Hmmm… I have been at this for over twenty years, and when I entered the alarm industry in 1989 it was already common for alarm systems to be programmed with toll-free numbers. Is it possible that ADT continued using local numbers – ostensibly to save money – after other alarm companies had ended that practice? We may never know.
Charging to Change
Cohn said ADT charged a fee to customers who needed to reprogram their systems. Ron Erikson, an ADT customer in Saskatoon, said he was charged $66 to change the numbers in his control panel from seven digits to 10 digits - a process which took about three minutes. He said he received a letter and emails from ADT telling him he had to reprogram his system, and he felt forced into paying for the switch.
ADT Could Absorb the Cost…
Erikson said he did not own the security equipment, and because he was renting it from ADT, he should not have been charged for the necessary upgrades. They should be classified as business costs for the security company, he said. "I'm ticked off about it. It doesn't seem reasonable," Erikson said. "If I own the system, fine, but I don't own it. I pay a monthly rental for this thing and have a contract."
This dialing issue has not been on the forefront for a long time, but I can remember when it was, in my early days – and I can also remember that the “good” alarm companies did not charge for area code or 10-digit reprogramming. In fact, the really good alarm companies have long had the ability to make these changes remotely, without sending a technician to the home. If ADT was charging $66 for a technician visit, that is unfortunate, as so many alarm companies did not (and do not) charge for this. If, on the other hand, ADT is making these changes remotely and still charging $66, that would raise even more questions. The article does not say which is the case.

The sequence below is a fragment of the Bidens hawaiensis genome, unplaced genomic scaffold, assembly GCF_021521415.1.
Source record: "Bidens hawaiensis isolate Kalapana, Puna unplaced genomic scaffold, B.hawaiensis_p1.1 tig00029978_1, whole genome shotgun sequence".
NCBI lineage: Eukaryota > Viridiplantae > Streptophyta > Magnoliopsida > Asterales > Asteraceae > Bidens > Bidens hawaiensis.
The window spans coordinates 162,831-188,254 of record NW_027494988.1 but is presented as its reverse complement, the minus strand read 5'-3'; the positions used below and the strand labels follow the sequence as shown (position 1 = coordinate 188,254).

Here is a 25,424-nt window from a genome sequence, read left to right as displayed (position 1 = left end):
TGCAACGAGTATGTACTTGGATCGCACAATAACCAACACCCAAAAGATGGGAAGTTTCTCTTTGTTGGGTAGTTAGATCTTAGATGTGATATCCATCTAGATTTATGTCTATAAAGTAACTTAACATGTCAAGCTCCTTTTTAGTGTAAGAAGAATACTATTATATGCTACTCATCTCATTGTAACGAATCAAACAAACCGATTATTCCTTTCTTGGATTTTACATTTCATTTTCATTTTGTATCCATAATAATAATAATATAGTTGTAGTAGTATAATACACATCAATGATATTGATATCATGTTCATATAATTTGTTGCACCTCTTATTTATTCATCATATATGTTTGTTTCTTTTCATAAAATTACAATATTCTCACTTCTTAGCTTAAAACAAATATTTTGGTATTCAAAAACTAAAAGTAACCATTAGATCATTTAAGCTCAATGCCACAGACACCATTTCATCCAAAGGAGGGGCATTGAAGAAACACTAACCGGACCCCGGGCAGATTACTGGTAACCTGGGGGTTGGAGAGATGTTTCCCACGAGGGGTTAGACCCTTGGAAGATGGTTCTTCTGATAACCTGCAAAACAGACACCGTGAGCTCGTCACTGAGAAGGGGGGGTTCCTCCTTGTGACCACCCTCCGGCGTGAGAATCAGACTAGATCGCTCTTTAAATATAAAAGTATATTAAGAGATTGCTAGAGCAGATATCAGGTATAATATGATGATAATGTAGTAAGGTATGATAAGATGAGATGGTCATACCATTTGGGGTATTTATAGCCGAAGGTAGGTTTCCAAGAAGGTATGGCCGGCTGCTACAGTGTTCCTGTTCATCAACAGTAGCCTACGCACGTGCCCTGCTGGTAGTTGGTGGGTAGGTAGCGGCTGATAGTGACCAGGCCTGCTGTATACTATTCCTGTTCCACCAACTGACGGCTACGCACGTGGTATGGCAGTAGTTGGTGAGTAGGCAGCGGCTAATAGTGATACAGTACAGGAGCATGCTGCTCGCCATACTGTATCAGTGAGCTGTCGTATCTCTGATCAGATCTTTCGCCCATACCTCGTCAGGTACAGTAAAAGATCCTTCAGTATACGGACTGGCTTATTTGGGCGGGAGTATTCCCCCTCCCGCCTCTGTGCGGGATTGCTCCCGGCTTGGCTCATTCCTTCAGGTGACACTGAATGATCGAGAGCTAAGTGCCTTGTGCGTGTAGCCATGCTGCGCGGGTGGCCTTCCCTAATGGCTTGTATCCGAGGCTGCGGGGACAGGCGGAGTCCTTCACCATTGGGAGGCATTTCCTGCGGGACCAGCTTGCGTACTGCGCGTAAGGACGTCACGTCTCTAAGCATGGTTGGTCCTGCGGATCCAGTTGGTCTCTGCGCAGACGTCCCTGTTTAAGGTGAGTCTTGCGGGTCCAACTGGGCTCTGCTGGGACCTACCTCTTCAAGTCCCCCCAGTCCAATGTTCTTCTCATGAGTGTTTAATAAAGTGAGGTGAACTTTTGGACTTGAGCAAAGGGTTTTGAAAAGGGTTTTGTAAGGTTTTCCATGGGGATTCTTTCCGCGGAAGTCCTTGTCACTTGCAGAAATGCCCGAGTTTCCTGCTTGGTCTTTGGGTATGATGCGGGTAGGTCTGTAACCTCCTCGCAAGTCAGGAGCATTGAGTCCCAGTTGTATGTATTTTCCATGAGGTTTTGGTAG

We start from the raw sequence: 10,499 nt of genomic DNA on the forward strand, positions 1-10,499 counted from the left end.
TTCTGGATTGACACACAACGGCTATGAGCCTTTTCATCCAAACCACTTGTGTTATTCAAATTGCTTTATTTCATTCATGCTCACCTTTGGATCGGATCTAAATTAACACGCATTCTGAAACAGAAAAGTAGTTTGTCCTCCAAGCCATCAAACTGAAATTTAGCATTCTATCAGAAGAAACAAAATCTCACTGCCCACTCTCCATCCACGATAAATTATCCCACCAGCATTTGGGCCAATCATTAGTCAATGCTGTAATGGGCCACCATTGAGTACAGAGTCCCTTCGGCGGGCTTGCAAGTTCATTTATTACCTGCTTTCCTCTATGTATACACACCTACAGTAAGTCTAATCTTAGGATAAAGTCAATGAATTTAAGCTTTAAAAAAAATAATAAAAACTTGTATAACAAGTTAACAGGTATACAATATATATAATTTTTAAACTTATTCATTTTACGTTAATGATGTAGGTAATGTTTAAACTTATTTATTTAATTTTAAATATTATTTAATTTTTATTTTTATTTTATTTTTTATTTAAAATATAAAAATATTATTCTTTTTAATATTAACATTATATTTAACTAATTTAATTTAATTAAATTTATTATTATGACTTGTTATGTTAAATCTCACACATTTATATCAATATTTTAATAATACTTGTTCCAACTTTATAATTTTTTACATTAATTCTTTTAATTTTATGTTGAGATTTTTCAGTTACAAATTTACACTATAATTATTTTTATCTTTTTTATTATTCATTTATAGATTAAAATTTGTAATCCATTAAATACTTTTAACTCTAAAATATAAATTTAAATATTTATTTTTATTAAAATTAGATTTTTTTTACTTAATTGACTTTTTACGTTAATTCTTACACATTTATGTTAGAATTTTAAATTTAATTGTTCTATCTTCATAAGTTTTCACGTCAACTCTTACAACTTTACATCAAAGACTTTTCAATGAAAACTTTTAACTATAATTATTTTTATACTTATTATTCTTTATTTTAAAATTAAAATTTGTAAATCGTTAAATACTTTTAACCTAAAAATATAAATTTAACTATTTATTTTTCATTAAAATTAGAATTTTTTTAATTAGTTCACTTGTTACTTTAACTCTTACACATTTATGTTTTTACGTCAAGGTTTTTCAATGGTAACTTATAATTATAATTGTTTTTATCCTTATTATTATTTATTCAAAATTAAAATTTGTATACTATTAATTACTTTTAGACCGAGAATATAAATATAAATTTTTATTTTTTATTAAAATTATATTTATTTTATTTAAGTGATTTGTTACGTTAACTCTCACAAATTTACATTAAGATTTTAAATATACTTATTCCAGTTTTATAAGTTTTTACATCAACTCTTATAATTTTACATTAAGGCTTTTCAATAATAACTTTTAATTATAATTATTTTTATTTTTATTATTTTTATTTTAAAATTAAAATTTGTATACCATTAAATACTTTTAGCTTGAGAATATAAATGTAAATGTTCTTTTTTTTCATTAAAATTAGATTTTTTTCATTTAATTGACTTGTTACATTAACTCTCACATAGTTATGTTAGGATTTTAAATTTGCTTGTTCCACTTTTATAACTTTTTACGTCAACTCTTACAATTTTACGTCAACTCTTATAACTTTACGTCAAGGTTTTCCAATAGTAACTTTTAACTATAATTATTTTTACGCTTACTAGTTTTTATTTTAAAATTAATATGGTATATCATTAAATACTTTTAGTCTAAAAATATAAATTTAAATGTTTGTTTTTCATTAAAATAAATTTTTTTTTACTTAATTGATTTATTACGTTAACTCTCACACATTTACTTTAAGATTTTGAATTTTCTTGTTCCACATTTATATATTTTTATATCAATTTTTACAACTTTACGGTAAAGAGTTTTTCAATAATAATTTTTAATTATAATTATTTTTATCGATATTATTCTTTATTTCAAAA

I don’t mean to pick on ADT: this story could have been about any number of alarm companies. But frankly, I expect more of ADT, as the largest security services provider in the US and Canada – with roughly 6.5 million customers. And perhaps it is issue like this one that help explain why ADT is growing so slowly, and has annual customer cancellation rates near 14%... above the industry average. As big as they are, ADT should be better than the industry.
The Right Way
You will never have to worry about FrontPoint charging for such a system change. In fact, you will never have to worry about a technician coming to your home to install or service the system, either. That’s because FrontPoint has developed the most user-friendly wireless setup process in the alarm industry, allowing you the convenience you deserve. No tools. No mess. And no more appointment “windows” of four hours that are often missed.
FrontPoint has figured it out, and you are the beneficiary. When you search for “FrontPoint reviews” you’ll find consistently great news, much of it having to do with the convenience of the system. As the leader in wireless home security, and the #1 ranked home alarm company in the US, FrontPoint is committed to your safety and security – and that means honest sales and advertising, no hidden fees, the best technology at the best price, and world-class service. Now that ispeace of mind, whether you are dialing 7 or 10 digits!